Pandora Jones: Admission is the first instalment in a new post-apocalyptic series for teen readers, offering an absorbing blend of action, mystery and character development. While lots of questions arise, not all of them are answered, leaving lots of room for the rest of the series to do so.

Pan is an interesting viewpoint character, with a mix of strengths and failings which make her believable. Her supporting cast is also diverse, and relationships change over the course of events allowing characters to develop and readers to connect.

With two more titles to come, teen readers will be keen to follow the series.


Pandora Jones - Admission

Pandora Jones: Admission, by Barry Jonsberg
Allen & Unwin, 2014
ISBN 9781743318119

Available from good bookstores and online.

Shade’s Children, by Garth Nix

Shade’s secret home was a submarine. Soon after the Change it had come away from its mooring and drifted between two old, long, wooden finger wharves…Shade’s children came and went via a torpedo tube in the bow, safely out of sight under the wharf. They could then wade between the piles up to a storm-water tunnel that led into the city’s network of drains.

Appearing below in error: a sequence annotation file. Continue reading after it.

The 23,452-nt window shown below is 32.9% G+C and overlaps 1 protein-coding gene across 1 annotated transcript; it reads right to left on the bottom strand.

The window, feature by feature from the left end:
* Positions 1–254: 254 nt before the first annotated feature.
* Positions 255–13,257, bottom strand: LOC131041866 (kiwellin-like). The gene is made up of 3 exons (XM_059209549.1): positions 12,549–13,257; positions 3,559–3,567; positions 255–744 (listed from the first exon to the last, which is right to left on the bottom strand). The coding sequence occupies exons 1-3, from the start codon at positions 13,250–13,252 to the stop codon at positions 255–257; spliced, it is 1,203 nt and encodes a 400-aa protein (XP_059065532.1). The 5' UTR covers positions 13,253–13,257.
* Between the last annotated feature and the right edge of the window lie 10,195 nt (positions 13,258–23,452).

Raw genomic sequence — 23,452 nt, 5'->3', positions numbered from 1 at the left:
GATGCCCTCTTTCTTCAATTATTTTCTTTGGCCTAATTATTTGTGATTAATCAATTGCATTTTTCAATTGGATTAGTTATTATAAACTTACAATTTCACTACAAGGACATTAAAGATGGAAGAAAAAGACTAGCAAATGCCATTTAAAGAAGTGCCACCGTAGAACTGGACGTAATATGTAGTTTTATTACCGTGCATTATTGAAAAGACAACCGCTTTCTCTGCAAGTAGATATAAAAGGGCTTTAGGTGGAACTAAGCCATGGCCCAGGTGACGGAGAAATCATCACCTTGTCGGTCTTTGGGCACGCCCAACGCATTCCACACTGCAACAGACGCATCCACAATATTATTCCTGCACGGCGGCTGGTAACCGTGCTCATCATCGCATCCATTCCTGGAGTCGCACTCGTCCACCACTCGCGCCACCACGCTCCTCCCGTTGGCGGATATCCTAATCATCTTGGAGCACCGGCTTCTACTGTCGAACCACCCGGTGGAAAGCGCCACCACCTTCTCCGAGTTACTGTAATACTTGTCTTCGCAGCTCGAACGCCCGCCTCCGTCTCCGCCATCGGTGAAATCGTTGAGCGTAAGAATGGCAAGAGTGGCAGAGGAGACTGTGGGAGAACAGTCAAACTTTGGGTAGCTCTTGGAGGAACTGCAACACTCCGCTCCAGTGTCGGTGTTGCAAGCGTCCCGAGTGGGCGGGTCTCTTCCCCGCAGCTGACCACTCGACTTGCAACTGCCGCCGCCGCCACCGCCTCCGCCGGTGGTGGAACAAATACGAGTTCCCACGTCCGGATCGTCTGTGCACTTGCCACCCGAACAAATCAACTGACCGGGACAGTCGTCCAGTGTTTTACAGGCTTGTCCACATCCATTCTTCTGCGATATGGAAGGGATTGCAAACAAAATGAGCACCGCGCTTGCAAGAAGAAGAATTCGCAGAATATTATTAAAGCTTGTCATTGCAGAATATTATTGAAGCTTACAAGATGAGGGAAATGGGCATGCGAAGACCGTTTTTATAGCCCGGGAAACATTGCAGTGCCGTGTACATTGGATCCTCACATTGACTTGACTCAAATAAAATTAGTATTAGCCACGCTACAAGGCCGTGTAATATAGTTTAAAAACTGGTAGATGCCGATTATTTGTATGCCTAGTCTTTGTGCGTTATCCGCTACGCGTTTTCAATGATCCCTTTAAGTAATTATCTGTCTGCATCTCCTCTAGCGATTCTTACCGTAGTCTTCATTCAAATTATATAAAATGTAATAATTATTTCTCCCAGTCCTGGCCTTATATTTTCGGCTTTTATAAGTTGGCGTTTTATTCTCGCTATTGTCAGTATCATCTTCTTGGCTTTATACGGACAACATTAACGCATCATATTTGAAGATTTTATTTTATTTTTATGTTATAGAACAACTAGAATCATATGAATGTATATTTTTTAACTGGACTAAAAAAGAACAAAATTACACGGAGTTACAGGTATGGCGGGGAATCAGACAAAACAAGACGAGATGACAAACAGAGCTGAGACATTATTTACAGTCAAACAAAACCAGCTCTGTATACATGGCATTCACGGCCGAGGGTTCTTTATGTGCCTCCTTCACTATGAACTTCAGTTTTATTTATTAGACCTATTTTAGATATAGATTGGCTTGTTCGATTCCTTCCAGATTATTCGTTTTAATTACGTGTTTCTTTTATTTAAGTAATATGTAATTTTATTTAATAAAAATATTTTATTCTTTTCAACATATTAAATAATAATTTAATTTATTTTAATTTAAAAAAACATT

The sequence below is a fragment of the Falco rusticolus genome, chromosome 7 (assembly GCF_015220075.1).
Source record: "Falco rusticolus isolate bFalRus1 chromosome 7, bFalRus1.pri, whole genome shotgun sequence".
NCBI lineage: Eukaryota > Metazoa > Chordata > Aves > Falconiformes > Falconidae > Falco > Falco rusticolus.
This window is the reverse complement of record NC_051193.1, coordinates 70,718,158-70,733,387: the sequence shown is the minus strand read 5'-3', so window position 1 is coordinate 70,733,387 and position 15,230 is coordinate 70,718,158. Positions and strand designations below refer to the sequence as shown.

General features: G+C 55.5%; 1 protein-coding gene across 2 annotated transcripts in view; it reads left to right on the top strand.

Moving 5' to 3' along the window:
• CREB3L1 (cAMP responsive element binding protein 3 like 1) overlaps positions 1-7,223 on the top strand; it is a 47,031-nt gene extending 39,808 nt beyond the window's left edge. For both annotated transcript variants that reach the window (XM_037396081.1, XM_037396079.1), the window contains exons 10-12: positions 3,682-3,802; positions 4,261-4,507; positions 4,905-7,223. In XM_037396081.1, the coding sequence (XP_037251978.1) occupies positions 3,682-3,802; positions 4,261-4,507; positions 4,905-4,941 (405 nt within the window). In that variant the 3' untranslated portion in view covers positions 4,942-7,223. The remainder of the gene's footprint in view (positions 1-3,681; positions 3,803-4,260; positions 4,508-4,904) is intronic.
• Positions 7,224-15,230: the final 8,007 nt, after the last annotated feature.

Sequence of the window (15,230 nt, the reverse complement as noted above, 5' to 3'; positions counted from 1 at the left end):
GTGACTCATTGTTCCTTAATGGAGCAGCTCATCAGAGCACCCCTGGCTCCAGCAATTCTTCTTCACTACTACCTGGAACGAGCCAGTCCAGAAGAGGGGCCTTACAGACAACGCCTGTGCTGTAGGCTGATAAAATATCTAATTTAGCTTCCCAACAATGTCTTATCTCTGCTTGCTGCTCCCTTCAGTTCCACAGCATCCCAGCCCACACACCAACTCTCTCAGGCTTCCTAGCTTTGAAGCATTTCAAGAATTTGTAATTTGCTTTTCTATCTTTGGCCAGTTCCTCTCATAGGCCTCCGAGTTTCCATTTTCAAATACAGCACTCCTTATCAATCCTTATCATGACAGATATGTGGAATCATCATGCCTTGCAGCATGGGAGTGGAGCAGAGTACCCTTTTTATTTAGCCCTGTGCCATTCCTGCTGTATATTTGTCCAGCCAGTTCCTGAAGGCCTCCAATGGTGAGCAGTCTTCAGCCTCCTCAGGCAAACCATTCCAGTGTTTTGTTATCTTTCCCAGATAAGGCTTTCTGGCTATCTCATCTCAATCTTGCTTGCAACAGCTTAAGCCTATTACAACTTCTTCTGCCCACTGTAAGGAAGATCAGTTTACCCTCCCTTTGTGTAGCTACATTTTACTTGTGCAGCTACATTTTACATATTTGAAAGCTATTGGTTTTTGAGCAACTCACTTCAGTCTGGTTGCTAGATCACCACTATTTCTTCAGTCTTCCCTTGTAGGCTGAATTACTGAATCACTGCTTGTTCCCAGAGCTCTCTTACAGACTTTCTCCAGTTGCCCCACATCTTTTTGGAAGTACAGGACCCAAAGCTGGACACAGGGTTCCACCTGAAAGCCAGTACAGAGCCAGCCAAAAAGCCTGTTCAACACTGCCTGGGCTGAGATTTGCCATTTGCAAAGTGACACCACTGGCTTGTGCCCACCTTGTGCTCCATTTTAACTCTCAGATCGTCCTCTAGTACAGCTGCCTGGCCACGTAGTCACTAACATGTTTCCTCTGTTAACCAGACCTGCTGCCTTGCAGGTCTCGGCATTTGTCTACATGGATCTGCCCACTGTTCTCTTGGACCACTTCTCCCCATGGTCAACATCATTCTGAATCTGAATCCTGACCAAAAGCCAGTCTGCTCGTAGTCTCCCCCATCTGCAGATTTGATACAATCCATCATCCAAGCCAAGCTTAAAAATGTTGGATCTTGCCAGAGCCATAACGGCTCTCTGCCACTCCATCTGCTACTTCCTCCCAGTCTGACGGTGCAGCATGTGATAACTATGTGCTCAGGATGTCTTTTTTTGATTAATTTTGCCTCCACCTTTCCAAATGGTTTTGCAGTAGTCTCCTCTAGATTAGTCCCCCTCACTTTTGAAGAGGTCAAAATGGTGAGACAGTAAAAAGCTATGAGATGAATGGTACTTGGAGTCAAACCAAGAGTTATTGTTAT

Fifteen years after a dramatic ‘Change’ the world is populated only by evil creatures and children under the age of fourteen. All the adults have disappeared, vanishing without trace on the morning of the Change, and the children have been herded into dormitories where they are raised until the age of fourteen, when they are taken for body parts. Overlords rule various horrible beasts, crafted from these body parts, which fight in the battles over which the overlords preside. Human beings have no place in the world outside the dormitories.

But living hidden in the city are the few children who have managed to avoid or escape capture. They are Shade’s children, and it is Shade, a computer memory of a man, who looks after them until such time as the change can be reversed. But could Shade be an enemy too?

Shade’s Children is a dark fantasy, set in an unimaginably desperate future where creatures from a parallel world have taken over and where teenagers are the only ones able to resist their dark forces. The central characters are four such teens, two boys and two girls, each with their own special gift, and each coping with the daily horrors of their lives in different ways, yet all also very strong in their desire for a better world.